- Associated Press - Thursday, October 21, 2010

BEREA, OHIO (AP) - When Cleveland Browns owner Art Modell fired legendary coach Paul Brown in 1963, little Condoleezza Rice, growing up in the segregated South, threw a fit.

“I went in my room and tore all the posters of my walls,” the former Secretary of State said. “I was really, really angry. But I’m glad to be back with the Browns.”

Rice, who once aspired to be NFL commissioner, stopped in to visit her favorite pro football team on Thursday. She spoke to the players, visited with president Mike Holmgren and enjoyed a tour of the team’s training headquarters with coach Eric Mangini.

Rice explained her love for the Browns dated to her childhood, when there were few other options.

“Because of integration, Dixie had no professional teams,” she said. “Black players couldn’t stay in a hotel or eat in a restaurant, so the league did not put teams south of the Mason-Dixon line. So the only team my father and I got every Sunday was the Cleveland Browns. We were big fans of Jim Brown. I was a huge fan of Paul Brown personally, so that’s how we became Browns fans. Back then, they were quite something.”

She believes they can be again.

Rice was in town to give a speech and to promote her new book, “Extraordinary, Ordinary People: A Memoir of Family.” It describes her childhood as a black child in Birmingham, Ala.

Rice said the Browns asked her a variety of questions, including some on foreign policy.

“I told them I take foreign ministers to football games,” she said. “I once took the foreign minister of the United Kingdom to see Alabama play Tennessee in Alabama. I think he thought that every football game was like that. When I try to explain football, I say, ‘It’s a very simple game: just keep taking territory.’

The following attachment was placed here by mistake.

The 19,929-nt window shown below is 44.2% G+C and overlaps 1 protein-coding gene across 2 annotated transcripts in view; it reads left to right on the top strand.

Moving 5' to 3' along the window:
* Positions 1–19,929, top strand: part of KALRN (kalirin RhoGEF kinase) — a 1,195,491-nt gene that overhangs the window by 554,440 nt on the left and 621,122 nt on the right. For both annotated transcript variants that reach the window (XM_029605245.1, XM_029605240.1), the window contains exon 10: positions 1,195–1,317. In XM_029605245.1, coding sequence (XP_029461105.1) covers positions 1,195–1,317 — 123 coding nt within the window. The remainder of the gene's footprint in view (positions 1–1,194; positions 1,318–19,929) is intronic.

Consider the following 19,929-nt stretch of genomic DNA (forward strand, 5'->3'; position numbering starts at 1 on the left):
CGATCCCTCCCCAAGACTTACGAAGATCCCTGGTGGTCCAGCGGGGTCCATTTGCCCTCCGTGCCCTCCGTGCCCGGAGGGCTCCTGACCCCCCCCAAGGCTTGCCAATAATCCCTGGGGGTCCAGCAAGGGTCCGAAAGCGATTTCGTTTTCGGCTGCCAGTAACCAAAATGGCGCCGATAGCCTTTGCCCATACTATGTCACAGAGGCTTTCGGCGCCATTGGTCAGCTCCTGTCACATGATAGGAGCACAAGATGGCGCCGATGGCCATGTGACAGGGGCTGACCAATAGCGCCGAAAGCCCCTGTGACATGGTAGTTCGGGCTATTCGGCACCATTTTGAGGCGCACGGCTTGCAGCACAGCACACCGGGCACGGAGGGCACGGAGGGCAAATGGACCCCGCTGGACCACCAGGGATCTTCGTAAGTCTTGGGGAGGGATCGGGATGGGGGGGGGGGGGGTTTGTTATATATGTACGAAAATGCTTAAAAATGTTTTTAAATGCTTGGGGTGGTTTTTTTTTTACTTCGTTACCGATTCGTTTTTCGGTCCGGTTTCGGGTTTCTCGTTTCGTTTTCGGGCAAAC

“So I said to the players, ‘Sunday, just keep taking territory’.”

The Browns (1-5) play at New Orleans (4-2) this week.

Rice said she was aware of the devastating hits that two Browns took last Sunday in a loss at Pittsburgh. Wide receivers Joshua Cribbs and Mohamed Massquoi sustained concussions on hits from Steelers linebacker James Harrison, who was fined $75,000 for his helmet-to-helmet shot on Massaquoi.

Those hits, and a few others, prompted commissioner Roger Goodell to impose tougher penalties on players who lead with their helmet.

Rice applauded Goodell’s actions.

“The league is trying to do the right thing, which is to put players’ safety first,” she said. “Football is a contact sport. I, myself, love that it’s a contact sport. But it can’t be a contact sport in which players are being maimed for life.”

As for one day running the NFL, Rice, who now teaches at Stanford, said the league is in very capable hands. She praised Goodell for his leadership, and isn’t sure she wants his problems.

“I did tell him that when I was struggling with the Iranians and the Russians everyday, his job looked pretty good,” she said. “But from Northern California, it doesn’t look so good, anymore.”

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